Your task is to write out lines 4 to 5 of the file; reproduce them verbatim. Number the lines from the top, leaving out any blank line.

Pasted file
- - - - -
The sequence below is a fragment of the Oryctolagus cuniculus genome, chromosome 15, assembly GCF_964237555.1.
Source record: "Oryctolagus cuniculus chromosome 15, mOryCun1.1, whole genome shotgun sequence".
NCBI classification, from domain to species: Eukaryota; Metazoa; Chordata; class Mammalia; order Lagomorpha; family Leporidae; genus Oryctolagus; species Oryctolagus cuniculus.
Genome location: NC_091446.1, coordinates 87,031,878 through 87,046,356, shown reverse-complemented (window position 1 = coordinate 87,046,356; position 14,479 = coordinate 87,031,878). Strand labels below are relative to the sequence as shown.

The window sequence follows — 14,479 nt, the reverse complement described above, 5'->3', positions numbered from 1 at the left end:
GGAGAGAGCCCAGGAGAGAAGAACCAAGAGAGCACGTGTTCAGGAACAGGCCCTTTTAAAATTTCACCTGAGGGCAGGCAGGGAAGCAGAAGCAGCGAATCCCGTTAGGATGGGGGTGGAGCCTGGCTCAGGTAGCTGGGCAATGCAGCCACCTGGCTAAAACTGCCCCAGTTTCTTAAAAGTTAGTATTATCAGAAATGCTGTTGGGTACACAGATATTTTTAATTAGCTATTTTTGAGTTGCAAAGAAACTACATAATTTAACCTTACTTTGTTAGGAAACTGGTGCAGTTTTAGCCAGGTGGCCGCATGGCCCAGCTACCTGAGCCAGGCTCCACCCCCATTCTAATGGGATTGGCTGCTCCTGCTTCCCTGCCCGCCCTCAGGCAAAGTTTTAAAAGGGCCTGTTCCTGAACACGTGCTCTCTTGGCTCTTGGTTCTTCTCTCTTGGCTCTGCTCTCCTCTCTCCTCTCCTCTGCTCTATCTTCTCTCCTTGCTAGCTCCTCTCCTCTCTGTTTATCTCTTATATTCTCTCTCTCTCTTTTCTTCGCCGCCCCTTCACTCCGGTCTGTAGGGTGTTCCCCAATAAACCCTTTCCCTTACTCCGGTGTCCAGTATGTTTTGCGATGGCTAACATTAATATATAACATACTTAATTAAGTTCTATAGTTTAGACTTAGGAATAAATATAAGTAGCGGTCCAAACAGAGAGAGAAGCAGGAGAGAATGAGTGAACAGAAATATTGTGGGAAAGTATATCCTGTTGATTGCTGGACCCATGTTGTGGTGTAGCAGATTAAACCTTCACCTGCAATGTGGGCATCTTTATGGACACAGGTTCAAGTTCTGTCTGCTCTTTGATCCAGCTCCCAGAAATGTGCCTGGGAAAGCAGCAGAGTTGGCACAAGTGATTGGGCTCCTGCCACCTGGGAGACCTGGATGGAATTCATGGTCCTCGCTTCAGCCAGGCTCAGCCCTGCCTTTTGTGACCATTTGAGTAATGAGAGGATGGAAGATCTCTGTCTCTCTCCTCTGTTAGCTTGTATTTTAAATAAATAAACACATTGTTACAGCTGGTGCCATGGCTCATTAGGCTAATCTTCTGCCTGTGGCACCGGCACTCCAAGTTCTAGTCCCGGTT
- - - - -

Genome location: NC_091446.1, coordinates 87,031,878 through 87,046,356, shown reverse-complemented (window position 1 = coordinate 87,046,356; position 14,479 = coordinate 87,031,878). Strand labels below are relative to the sequence as shown.

The window sequence follows — 14,479 nt, the reverse complement described above, 5'->3', positions numbered from 1 at the left end: